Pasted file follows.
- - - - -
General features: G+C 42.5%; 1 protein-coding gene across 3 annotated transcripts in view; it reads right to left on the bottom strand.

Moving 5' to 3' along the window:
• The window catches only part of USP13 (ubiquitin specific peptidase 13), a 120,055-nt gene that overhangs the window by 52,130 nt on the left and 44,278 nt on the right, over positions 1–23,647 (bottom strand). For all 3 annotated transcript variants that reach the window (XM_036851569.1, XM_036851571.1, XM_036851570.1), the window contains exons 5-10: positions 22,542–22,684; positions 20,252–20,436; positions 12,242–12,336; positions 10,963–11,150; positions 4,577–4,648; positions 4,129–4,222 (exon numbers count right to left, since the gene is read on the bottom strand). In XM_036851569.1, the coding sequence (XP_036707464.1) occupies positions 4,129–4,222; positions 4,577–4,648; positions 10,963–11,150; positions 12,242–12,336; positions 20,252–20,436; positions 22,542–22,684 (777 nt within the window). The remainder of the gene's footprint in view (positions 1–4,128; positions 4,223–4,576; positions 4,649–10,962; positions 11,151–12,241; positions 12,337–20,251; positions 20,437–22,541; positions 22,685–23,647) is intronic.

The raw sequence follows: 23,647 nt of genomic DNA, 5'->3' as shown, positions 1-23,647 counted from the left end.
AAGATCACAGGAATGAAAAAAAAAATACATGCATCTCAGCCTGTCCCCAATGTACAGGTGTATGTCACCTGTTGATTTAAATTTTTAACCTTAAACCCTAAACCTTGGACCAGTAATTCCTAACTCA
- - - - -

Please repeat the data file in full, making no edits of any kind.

General features: G+C 42.5%; 1 protein-coding gene across 3 annotated transcripts in view; it reads right to left on the bottom strand.

Moving 5' to 3' along the window:
• The window catches only part of USP13 (ubiquitin specific peptidase 13), a 120,055-nt gene that overhangs the window by 52,130 nt on the left and 44,278 nt on the right, over positions 1–23,647 (bottom strand). For all 3 annotated transcript variants that reach the window (XM_036851569.1, XM_036851571.1, XM_036851570.1), the window contains exons 5-10: positions 22,542–22,684; positions 20,252–20,436; positions 12,242–12,336; positions 10,963–11,150; positions 4,577–4,648; positions 4,129–4,222 (exon numbers count right to left, since the gene is read on the bottom strand). In XM_036851569.1, the coding sequence (XP_036707464.1) occupies positions 4,129–4,222; positions 4,577–4,648; positions 10,963–11,150; positions 12,242–12,336; positions 20,252–20,436; positions 22,542–22,684 (777 nt within the window). The remainder of the gene's footprint in view (positions 1–4,128; positions 4,223–4,576; positions 4,649–10,962; positions 11,151–12,241; positions 12,337–20,251; positions 20,437–22,541; positions 22,685–23,647) is intronic.

The raw sequence follows: 23,647 nt of genomic DNA, 5'->3' as shown, positions 1-23,647 counted from the left end.
AAGATCACAGGAATGAAAAAAAAAATACATGCATCTCAGCCTGTCCCCAATGTACAGGTGTATGTCACCTGTTGATTTAAATTTTTAACCTTAAACCCTAAACCTTGGACCAGTAATTCCTAACTCA